Tumblr, notorious for its teen user base, hosts hundreds of feminist pages and feminist posts get reblogged tens of thousands of times. Girls I knew from school a few years below me have started sharing and liking articles that show engagement with feminism or at the very least awareness of it: feminism and fashion, Cosmo's body issues (boo), Miley Cyrus' bum (yay), Caitlin Moran's hair (great btw), job opportunities for women, lads mags, porn and body image, domestic violence and how Robin Thicke has a big dick-head anthem. And I would like to think that this is not just because the kids are smarter than me but because feminism is making itself known, heard and understood - one blog post at a time. While I had to search for feminism (and didn't), teens are now likely to bump into in whenever they log in - feminism, coming to a website near you!
Of course as with any conversation that a lot of people are involved in, there's going to be a row. Just think of family Christmases. 'Infighting' has become an ever present phenomenon lurking on discussion forums and anywhere feminists gather. But I don't know, maybe it is me just being new to the game and like a new celebrity as yet un-weary to the paparazzi, I don't find this too troublesome: I'm just glad that together we're growing in numbers, even if we're bickering. When I was young I didn't have an opinion on feminism and now people, especially the young, have so many that there can be a full on battle in the comment thread on an article about Cheryl Cole's bum tattoo.
Feminism is moving out of its hiding place at '11pm on Radio 4' and it is getting all up in my Twitter feed
A bigger problem that current feminist activists are facing is the fighting on the front lines - the barrage of sexist and bigoted trolling that is now an all too familiar part of UK feminism online. We all know about the violent and obscene messages Caroline Criado-Perez was met with in response to her campaigning for more women to feature on bank notes. Before that there was #Twittersilence in response to the bomb and rape threats feminists on Twitter were repeatedly receiving. Police had to step in and Twitter had to update to include a 'report abuse' button. As sickening and hideous a situation as it is there is still one positive thing about it - sexism, misogyny and the need to address them is becoming part of the national consciousness in a louder way than in previous years. Reporters and broadcasters, on the radio, TV, in print or online are all forced to drag feminism out of the dark and into the limelight. What it reveals may be grim but at least people are starting to be aware. To borrow a phrase from Moran, feminism is moving out of its hiding place at '11pm on Radio 4' and it is getting all up in my Twitter feed.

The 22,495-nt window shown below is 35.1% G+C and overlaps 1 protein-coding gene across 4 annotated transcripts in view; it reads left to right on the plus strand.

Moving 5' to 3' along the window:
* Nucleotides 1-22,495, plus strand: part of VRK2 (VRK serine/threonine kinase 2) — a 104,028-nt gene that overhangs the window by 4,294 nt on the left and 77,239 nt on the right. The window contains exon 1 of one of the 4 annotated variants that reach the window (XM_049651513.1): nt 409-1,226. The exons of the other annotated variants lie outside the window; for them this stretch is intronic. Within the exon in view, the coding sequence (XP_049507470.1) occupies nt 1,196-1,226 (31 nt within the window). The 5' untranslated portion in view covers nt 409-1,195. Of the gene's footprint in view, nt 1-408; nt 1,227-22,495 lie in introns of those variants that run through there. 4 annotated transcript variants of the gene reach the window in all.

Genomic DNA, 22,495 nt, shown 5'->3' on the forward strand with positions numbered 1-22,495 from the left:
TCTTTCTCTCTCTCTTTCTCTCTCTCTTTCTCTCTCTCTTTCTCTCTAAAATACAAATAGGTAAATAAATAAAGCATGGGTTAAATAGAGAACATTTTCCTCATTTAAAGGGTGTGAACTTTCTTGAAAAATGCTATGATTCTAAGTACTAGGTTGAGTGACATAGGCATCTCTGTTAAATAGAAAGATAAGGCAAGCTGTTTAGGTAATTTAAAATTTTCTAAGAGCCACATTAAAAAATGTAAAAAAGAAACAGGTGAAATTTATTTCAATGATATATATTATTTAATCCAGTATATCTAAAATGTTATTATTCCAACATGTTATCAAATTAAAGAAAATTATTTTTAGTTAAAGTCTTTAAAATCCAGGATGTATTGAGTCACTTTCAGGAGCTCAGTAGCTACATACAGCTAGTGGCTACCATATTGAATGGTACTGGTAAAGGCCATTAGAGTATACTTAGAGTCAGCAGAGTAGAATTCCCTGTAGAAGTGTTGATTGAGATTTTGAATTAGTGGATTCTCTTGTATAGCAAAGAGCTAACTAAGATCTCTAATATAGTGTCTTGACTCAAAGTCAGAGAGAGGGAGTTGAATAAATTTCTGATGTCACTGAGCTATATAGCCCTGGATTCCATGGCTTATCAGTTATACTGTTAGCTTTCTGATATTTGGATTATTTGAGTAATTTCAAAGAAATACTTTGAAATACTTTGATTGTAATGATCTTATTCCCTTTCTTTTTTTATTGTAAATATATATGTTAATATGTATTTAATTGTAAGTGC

So I am glad there is a whole new generation of angry teenagers. My youth was filled with apathy and ignorance and I wish it could have been injected with some riot-grrrl passion via some cold hard, un-ignorable truth, albeit neatly packaged and delivered in 140 characters and a tinyurl link to something on the New Statesman. When a lot of feminist discourse online is rightly about frustration, disappointment and rage, good news is overdue. So I'd like to take this opportunity to share the good news and say how pleased I am that the feminist movement is making itself heard and that people are listening, specifically younger people and those still in compulsory education. There may be a long, long way to go, but know this - an army is gathering ready to pick up their words and fight (but only after the school bell!)
First image is of a poster which reads "Keep calm and carry on blogging", uploaded by Flickr user John Sutton. Second image is of a group of school children and their tutors holding a Mary Wollstonecraft plaque, uploaded by Flickr user Open Plaques